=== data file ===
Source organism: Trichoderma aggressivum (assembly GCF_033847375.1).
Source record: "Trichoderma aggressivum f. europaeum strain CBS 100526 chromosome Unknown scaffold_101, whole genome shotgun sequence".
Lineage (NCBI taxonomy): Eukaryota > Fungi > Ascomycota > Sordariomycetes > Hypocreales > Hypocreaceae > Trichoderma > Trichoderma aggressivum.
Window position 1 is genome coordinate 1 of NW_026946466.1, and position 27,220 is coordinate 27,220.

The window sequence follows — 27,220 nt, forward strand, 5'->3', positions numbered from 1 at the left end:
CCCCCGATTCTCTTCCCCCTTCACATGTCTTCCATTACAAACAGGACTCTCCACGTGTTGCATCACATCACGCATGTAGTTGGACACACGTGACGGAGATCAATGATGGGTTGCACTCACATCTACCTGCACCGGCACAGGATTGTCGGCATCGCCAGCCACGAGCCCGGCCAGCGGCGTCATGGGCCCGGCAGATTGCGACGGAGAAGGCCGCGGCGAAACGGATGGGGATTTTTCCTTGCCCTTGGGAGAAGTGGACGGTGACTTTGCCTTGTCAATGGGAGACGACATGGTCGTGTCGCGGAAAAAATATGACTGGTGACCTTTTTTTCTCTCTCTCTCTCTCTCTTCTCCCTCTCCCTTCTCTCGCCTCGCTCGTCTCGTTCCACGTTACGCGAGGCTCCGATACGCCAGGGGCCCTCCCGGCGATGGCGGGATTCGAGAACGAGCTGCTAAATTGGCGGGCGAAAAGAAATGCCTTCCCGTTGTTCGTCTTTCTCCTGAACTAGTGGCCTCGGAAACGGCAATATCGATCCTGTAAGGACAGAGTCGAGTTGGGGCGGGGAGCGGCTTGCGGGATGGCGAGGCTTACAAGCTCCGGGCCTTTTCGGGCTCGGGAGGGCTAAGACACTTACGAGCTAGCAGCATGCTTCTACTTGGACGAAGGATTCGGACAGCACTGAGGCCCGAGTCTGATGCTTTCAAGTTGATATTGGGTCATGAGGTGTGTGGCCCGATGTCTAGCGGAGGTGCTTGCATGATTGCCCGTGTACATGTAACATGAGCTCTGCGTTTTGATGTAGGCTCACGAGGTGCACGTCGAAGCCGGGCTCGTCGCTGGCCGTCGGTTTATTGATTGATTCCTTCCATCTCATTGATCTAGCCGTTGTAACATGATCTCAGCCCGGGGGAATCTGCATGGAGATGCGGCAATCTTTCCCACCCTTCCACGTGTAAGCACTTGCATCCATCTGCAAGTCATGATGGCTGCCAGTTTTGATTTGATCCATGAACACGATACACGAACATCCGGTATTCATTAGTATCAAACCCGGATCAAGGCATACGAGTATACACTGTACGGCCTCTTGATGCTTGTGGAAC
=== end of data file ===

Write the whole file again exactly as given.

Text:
Source organism: Trichoderma aggressivum (assembly GCF_033847375.1).
Source record: "Trichoderma aggressivum f. europaeum strain CBS 100526 chromosome Unknown scaffold_101, whole genome shotgun sequence".
Lineage (NCBI taxonomy): Eukaryota > Fungi > Ascomycota > Sordariomycetes > Hypocreales > Hypocreaceae > Trichoderma > Trichoderma aggressivum.
Window position 1 is genome coordinate 1 of NW_026946466.1, and position 27,220 is coordinate 27,220.

The window sequence follows — 27,220 nt, forward strand, 5'->3', positions numbered from 1 at the left end:
CCCCCGATTCTCTTCCCCCTTCACATGTCTTCCATTACAAACAGGACTCTCCACGTGTTGCATCACATCACGCATGTAGTTGGACACACGTGACGGAGATCAATGATGGGTTGCACTCACATCTACCTGCACCGGCACAGGATTGTCGGCATCGCCAGCCACGAGCCCGGCCAGCGGCGTCATGGGCCCGGCAGATTGCGACGGAGAAGGCCGCGGCGAAACGGATGGGGATTTTTCCTTGCCCTTGGGAGAAGTGGACGGTGACTTTGCCTTGTCAATGGGAGACGACATGGTCGTGTCGCGGAAAAAATATGACTGGTGACCTTTTTTTCTCTCTCTCTCTCTCTCTTCTCCCTCTCCCTTCTCTCGCCTCGCTCGTCTCGTTCCACGTTACGCGAGGCTCCGATACGCCAGGGGCCCTCCCGGCGATGGCGGGATTCGAGAACGAGCTGCTAAATTGGCGGGCGAAAAGAAATGCCTTCCCGTTGTTCGTCTTTCTCCTGAACTAGTGGCCTCGGAAACGGCAATATCGATCCTGTAAGGACAGAGTCGAGTTGGGGCGGGGAGCGGCTTGCGGGATGGCGAGGCTTACAAGCTCCGGGCCTTTTCGGGCTCGGGAGGGCTAAGACACTTACGAGCTAGCAGCATGCTTCTACTTGGACGAAGGATTCGGACAGCACTGAGGCCCGAGTCTGATGCTTTCAAGTTGATATTGGGTCATGAGGTGTGTGGCCCGATGTCTAGCGGAGGTGCTTGCATGATTGCCCGTGTACATGTAACATGAGCTCTGCGTTTTGATGTAGGCTCACGAGGTGCACGTCGAAGCCGGGCTCGTCGCTGGCCGTCGGTTTATTGATTGATTCCTTCCATCTCATTGATCTAGCCGTTGTAACATGATCTCAGCCCGGGGGAATCTGCATGGAGATGCGGCAATCTTTCCCACCCTTCCACGTGTAAGCACTTGCATCCATCTGCAAGTCATGATGGCTGCCAGTTTTGATTTGATCCATGAACACGATACACGAACATCCGGTATTCATTAGTATCAAACCCGGATCAAGGCATACGAGTATACACTGTACGGCCTCTTGATGCTTGTGGAAC